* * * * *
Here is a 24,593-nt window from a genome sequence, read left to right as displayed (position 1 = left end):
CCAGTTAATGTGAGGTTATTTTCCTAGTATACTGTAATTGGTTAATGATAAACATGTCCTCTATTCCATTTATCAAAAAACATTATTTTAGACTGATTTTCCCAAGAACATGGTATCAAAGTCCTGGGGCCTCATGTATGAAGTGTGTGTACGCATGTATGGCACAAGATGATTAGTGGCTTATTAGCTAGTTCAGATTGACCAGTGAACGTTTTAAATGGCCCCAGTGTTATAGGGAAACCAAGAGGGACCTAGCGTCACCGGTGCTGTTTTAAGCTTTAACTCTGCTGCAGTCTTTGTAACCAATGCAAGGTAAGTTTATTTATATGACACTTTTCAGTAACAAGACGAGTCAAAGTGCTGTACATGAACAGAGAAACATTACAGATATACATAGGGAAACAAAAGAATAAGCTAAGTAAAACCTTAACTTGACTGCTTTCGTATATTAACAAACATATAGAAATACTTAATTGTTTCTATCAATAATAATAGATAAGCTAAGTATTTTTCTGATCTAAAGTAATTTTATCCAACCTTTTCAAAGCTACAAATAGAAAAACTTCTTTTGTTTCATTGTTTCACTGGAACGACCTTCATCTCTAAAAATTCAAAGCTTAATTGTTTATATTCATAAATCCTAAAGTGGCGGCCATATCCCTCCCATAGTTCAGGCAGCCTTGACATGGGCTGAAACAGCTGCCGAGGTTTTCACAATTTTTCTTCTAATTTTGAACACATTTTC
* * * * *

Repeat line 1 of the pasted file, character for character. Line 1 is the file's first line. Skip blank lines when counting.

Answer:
Here is a 24,593-nt window from a genome sequence, read left to right as displayed (position 1 = left end):